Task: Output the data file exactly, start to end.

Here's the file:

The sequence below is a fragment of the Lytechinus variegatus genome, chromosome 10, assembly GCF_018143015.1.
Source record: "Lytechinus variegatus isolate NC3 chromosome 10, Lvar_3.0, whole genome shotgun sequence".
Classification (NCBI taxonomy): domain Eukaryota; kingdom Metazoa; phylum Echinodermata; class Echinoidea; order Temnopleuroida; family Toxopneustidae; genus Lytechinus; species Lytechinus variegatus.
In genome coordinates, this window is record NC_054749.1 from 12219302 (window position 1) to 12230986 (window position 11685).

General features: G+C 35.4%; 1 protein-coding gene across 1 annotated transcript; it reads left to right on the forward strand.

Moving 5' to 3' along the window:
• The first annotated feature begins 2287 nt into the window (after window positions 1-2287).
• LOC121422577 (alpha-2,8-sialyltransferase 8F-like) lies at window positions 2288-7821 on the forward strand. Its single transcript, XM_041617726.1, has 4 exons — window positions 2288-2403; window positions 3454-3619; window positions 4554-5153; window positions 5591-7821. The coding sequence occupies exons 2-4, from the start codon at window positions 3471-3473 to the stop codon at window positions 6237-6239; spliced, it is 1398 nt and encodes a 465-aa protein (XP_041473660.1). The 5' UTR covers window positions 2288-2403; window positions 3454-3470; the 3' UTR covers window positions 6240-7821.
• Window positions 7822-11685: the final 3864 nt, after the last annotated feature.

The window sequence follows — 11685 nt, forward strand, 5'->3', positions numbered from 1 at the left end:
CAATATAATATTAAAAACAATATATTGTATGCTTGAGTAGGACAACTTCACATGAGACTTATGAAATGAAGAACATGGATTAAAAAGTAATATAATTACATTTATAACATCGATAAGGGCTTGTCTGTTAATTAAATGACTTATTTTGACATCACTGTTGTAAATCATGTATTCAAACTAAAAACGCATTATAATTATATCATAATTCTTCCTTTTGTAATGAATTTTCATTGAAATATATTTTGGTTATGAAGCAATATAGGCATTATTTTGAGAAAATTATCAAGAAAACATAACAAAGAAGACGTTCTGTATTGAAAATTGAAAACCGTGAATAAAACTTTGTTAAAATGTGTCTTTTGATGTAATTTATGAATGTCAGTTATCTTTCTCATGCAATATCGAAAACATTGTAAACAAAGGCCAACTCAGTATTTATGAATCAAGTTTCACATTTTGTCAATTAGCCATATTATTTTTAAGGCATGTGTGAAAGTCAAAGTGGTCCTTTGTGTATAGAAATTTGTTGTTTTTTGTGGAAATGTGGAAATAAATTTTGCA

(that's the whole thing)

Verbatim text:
The sequence below is a fragment of the Lytechinus variegatus genome, chromosome 10, assembly GCF_018143015.1.
Source record: "Lytechinus variegatus isolate NC3 chromosome 10, Lvar_3.0, whole genome shotgun sequence".
Classification (NCBI taxonomy): domain Eukaryota; kingdom Metazoa; phylum Echinodermata; class Echinoidea; order Temnopleuroida; family Toxopneustidae; genus Lytechinus; species Lytechinus variegatus.
In genome coordinates, this window is record NC_054749.1 from 12219302 (window position 1) to 12230986 (window position 11685).

General features: G+C 35.4%; 1 protein-coding gene across 1 annotated transcript; it reads left to right on the forward strand.

Moving 5' to 3' along the window:
• The first annotated feature begins 2287 nt into the window (after window positions 1-2287).
• LOC121422577 (alpha-2,8-sialyltransferase 8F-like) lies at window positions 2288-7821 on the forward strand. Its single transcript, XM_041617726.1, has 4 exons — window positions 2288-2403; window positions 3454-3619; window positions 4554-5153; window positions 5591-7821. The coding sequence occupies exons 2-4, from the start codon at window positions 3471-3473 to the stop codon at window positions 6237-6239; spliced, it is 1398 nt and encodes a 465-aa protein (XP_041473660.1). The 5' UTR covers window positions 2288-2403; window positions 3454-3470; the 3' UTR covers window positions 6240-7821.
• Window positions 7822-11685: the final 3864 nt, after the last annotated feature.

The window sequence follows — 11685 nt, forward strand, 5'->3', positions numbered from 1 at the left end:
CAATATAATATTAAAAACAATATATTGTATGCTTGAGTAGGACAACTTCACATGAGACTTATGAAATGAAGAACATGGATTAAAAAGTAATATAATTACATTTATAACATCGATAAGGGCTTGTCTGTTAATTAAATGACTTATTTTGACATCACTGTTGTAAATCATGTATTCAAACTAAAAACGCATTATAATTATATCATAATTCTTCCTTTTGTAATGAATTTTCATTGAAATATATTTTGGTTATGAAGCAATATAGGCATTATTTTGAGAAAATTATCAAGAAAACATAACAAAGAAGACGTTCTGTATTGAAAATTGAAAACCGTGAATAAAACTTTGTTAAAATGTGTCTTTTGATGTAATTTATGAATGTCAGTTATCTTTCTCATGCAATATCGAAAACATTGTAAACAAAGGCCAACTCAGTATTTATGAATCAAGTTTCACATTTTGTCAATTAGCCATATTATTTTTAAGGCATGTGTGAAAGTCAAAGTGGTCCTTTGTGTATAGAAATTTGTTGTTTTTTGTGGAAATGTGGAAATAAATTTTGCA